“All the world’s a stage, for sure,” he said, sipping his wine, after, of course, the waitress had allowed him to taste the wine, which he did, which he always did. “I am with Will about the world–all of us, each one of us playing many parts, not just the parts that go on through the stages (no pun intended) of a life . . . and then, that means . . .” he fades. He pauses. He continues after a sip of his wine from the latest bottle of Vacqueyras. “Who is the same person with his wife that he is with his best friend or his mother, the same with his mother today he was with his mother when he was a boy, the same when he was a boy that he was when he became a teenager, the same with his mother he is with a stranger, the same with that stranger at that moment where that he is with another in another place at another time, or with yet other strangers he is with his son tagging along or with his best friends or with his colleagues from work, or the same with any of these persons in any of these contexts he is in a strange city alone, or in another country apart from those he travelled with, the same as he is in his mind or in the mirror–how many are you in the mirror–I am I, I know; I am he, for sure; but I am also often you–no?” He asked.

He paused. Who is for persons . . . was the topic. It was mine. I wrote that. I was pleased when it was chosen. You should understand this. I know he did; I do; therefore, so should you, as would any other . . .

“You are, I am, he is, in the mirror. Who am I in my fantasies? Who do I become when I talk to myself about my problems, or to others in my head about my problems? Who was I when I prayed? Who am I when I talk to the dead–and I do talk to the dead? The world is a stage–and my mind is the world, the universe. I am not a solipsist, though. You can handle this. You can figure this out. I do not have to spell things out for you; I do not have to draw you pictures–although you probably have some already fleshed out, images fleshed out means what to the one who shows? To the one who has been shown? Who have I been as friend, as lover, as son, as student, as colleague, as stranger–I have been many things based on many variables in an equation incalculable?” He asked. He does ask a lot of questions. He had a professor that used to say that a question the way he questioned when he would raise  questions in his essays, had no place in a philosophical essay. Without putting into words what it was he imagined, what he thought,what he believed for writing philosophy—and that was that it was okay to ask the way he would ask in fiction, short or long fiction—he believed it must also be okay for them to appear in philosophical essays, the questions he would raise, or how he would raise them, because it was a matter of understanding without having framed the idea that philosophical essays were fictions of a kind. So, if questions asked the way he would ask them were appropriate for short fiction, then they were also appropriate for philosophical essays. Philosophical essays were essays, themselves like all essays, in form, we could say some things similar or generically about them all; one thing being that they could be either fictional or non-fictional, the way we mean either of these when we say a biography is non-fiction and a novel is fiction, although either one may be told in a manner nearly identical to the other. And so every essay could be a fictional essay, that is, an essay as an essay is when it is an essay not exactly a short story as we traditionally understand the short story as part of a generically defined category of writing or telling—essays are either fictional or non-fictional. What is it that we could say? An essay is easily another form for fiction. Fiction and non-fiction–we do have non-fictional stories, no. Didn’t Gibbon learn from Fielding? He asked.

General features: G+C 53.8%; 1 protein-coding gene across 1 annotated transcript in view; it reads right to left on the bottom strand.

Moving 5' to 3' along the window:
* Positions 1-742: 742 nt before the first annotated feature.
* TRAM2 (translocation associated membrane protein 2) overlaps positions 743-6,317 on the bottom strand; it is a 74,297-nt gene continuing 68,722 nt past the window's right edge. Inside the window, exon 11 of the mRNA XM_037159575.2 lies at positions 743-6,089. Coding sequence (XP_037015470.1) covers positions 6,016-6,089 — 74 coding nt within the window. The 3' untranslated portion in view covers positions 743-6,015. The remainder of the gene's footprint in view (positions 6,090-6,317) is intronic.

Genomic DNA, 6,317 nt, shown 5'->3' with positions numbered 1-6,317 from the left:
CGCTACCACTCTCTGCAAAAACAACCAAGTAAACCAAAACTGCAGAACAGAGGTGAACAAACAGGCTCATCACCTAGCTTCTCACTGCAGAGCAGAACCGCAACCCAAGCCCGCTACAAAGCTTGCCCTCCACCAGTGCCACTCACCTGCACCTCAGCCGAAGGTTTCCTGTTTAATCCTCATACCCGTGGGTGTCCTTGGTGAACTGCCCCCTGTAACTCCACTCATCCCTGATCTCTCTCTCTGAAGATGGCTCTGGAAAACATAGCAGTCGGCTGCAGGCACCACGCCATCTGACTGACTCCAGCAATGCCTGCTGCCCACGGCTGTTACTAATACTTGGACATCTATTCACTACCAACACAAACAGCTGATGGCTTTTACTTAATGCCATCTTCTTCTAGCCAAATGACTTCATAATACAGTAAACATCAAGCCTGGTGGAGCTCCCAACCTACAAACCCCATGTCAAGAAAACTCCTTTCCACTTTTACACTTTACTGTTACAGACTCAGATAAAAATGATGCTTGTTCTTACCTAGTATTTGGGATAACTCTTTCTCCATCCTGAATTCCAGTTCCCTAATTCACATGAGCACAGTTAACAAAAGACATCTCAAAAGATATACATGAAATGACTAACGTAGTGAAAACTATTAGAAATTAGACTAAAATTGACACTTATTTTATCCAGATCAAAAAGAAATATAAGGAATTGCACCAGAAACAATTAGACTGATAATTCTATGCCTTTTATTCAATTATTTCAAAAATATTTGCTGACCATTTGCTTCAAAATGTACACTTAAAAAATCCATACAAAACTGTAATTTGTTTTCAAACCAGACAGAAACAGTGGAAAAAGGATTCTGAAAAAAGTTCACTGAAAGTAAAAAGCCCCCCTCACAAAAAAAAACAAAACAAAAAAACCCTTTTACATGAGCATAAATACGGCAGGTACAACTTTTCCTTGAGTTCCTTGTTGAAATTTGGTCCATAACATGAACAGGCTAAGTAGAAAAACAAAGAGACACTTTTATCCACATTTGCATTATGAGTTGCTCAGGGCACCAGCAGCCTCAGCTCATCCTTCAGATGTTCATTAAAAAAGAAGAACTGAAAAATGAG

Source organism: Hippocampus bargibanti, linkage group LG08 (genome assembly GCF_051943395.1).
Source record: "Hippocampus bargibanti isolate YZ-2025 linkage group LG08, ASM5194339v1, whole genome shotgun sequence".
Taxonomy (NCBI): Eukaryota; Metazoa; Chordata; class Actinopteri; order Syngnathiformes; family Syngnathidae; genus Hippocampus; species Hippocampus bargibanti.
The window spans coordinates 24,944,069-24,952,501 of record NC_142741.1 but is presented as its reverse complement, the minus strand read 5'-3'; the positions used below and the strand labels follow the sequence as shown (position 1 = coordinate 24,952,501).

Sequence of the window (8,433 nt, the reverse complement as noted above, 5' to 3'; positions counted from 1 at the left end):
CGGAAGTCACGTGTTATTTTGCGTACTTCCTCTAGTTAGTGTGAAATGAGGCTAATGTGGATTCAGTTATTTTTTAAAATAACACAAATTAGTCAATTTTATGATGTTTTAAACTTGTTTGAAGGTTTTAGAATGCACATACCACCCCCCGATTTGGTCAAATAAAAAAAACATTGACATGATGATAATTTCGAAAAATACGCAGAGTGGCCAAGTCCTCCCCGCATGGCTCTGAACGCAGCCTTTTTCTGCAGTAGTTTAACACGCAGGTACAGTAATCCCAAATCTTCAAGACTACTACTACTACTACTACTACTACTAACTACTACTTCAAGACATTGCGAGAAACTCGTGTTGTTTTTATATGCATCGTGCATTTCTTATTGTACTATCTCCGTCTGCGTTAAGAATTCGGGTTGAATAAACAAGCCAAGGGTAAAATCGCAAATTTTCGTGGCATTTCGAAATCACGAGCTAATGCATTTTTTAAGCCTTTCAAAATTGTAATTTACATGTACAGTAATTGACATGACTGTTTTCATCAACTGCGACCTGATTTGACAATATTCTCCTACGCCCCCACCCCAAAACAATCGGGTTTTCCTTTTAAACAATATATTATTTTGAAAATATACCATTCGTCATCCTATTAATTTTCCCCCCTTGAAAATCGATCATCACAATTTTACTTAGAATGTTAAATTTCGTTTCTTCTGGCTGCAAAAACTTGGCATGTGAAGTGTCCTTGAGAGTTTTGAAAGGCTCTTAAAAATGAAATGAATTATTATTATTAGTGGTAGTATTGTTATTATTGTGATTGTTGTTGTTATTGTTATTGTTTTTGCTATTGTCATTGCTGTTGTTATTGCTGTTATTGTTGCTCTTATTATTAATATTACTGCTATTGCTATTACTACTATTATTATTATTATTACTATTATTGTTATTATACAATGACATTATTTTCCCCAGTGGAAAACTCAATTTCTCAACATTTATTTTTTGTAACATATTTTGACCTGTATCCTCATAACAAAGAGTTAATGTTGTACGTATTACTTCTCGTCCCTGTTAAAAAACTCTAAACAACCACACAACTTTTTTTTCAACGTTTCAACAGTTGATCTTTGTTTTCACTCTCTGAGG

He paused. This is how it was done, but why it was done this way is interesting to note. We had decided that he was going to talk about a topic we had randomly selected–that he randomly selected by picking a piece of paper out of a hat, yes a hat; pieces of paper that each of us had written a topic for discussion on. We were going to sit at the table and he was going to extemporize on the subject, and we would record it, not shutting it off for the time of the talk which was to be concluded, with a real conclusion long before the end of the tape we were using; we had forty five minutes on one side. The interactions with the surrounding were to be recorded too, only not transcribed in the text.

“But then this what I am becomes central for so many others around me with me against me for me at me that I need to consider what it is I am in the eyes of others,” he said. “I know my wife considers this past when she should. I can’t as she does, or as others do. There is a point or a place when or where I no longer consider what others think about me. Whatever they do think about me is their problem. Not giving a fuck was a plus in the eyes of many I grew up with–it is nothing but the most central attitude for any advancement anywhere, it seems–at least advancing through the lower levels of the pettiest authority, which is why most managers and administrators are–maybe I should have said something else, but how could I have said anything else other than what I have thought having had the experiences I have had with those I have been in conflict with, those going along to get along to get their moderate advance through a system that rectumizes you.”